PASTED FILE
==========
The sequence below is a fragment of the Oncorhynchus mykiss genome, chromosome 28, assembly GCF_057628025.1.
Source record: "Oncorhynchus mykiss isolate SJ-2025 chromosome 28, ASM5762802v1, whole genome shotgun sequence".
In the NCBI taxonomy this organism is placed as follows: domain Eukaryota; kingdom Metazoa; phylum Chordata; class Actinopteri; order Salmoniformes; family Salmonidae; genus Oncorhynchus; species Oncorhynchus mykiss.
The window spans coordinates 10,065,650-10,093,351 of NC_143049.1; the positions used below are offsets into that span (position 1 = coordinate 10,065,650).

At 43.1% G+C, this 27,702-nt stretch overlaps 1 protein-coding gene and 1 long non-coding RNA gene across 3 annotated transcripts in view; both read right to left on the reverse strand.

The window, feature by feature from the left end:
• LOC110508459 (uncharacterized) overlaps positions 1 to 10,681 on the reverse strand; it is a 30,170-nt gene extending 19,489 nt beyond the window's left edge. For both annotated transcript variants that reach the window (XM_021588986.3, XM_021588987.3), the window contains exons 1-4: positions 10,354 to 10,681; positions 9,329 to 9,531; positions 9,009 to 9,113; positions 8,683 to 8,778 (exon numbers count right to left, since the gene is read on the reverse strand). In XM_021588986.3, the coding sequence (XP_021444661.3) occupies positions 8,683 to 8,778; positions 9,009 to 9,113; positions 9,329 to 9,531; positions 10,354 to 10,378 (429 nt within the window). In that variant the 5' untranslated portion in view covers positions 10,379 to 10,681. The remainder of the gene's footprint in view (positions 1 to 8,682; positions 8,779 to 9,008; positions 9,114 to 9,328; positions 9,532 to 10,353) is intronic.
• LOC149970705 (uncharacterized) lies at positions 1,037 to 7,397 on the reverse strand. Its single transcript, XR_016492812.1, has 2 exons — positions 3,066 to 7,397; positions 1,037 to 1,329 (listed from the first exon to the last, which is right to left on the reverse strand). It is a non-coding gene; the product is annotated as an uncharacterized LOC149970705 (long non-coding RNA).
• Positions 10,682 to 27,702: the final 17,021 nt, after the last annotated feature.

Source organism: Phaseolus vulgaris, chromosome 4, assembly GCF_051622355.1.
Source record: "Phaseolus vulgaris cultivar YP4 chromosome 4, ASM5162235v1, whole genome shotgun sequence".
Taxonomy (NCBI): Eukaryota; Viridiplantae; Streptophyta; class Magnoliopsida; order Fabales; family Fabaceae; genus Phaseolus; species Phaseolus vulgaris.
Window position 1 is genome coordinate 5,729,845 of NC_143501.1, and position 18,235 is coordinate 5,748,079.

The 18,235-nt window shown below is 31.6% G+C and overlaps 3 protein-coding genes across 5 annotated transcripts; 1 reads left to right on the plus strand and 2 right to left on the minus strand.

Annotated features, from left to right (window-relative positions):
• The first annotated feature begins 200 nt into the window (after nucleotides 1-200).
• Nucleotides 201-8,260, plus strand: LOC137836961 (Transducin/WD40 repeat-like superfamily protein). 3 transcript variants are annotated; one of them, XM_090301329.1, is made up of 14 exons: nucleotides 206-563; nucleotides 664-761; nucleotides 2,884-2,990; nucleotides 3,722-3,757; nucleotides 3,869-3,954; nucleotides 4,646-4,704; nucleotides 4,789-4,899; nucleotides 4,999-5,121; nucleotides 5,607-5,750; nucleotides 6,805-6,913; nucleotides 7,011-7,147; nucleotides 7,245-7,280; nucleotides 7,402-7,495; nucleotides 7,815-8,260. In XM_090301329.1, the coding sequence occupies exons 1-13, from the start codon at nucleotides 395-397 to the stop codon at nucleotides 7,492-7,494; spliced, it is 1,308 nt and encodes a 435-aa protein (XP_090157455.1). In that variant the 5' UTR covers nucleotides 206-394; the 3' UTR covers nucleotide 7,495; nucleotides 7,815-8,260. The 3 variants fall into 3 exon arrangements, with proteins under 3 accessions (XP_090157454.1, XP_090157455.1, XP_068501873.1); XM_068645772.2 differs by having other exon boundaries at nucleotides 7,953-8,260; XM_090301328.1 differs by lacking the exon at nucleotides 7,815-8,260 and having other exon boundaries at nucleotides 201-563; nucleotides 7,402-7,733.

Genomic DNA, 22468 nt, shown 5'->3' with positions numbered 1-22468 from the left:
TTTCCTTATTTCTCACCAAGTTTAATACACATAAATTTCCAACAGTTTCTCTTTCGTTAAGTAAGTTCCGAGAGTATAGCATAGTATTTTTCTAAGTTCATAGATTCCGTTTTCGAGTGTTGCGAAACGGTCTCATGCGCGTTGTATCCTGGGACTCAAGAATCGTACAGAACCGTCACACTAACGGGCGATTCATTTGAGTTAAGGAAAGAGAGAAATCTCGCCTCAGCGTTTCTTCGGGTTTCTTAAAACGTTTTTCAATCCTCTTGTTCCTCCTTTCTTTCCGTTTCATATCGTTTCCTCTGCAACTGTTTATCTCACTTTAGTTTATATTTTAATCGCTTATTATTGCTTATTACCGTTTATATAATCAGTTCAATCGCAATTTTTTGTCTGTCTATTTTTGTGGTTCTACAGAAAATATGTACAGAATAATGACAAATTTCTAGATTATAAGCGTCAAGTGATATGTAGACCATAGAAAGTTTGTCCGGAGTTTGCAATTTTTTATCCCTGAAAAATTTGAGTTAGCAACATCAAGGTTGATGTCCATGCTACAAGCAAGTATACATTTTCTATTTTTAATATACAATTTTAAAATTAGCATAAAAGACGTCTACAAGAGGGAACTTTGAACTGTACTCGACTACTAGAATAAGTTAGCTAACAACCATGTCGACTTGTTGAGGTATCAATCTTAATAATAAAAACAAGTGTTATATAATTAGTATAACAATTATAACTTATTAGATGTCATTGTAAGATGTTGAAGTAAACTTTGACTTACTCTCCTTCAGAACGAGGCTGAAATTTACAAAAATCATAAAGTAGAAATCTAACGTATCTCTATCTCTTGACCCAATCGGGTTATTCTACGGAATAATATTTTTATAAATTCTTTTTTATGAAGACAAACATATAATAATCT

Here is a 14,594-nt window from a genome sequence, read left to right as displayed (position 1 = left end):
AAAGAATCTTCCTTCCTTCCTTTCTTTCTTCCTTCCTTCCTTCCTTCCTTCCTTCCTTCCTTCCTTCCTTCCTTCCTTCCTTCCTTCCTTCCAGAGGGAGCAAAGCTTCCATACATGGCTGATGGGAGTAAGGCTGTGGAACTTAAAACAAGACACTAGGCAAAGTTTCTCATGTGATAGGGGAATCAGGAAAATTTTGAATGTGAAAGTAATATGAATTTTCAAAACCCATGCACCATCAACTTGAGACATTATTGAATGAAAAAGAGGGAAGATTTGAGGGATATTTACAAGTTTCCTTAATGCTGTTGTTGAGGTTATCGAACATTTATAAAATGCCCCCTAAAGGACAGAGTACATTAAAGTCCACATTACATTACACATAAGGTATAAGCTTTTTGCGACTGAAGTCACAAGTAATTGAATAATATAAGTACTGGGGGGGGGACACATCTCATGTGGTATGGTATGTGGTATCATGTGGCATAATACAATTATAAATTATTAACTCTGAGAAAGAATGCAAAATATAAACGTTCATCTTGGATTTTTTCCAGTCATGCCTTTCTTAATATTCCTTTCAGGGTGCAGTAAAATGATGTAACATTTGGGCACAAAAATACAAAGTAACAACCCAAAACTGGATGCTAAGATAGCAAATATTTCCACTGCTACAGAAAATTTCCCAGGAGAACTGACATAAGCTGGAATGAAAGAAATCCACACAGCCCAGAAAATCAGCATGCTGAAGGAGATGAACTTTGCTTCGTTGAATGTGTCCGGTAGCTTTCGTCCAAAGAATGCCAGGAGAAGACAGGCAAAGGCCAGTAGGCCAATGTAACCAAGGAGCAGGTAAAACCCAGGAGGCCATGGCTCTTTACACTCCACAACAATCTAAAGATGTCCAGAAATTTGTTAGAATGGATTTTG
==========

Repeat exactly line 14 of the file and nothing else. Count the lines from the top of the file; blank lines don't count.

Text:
The 18,235-nt window shown below is 31.6% G+C and overlaps 3 protein-coding genes across 5 annotated transcripts; 1 reads left to right on the plus strand and 2 right to left on the minus strand.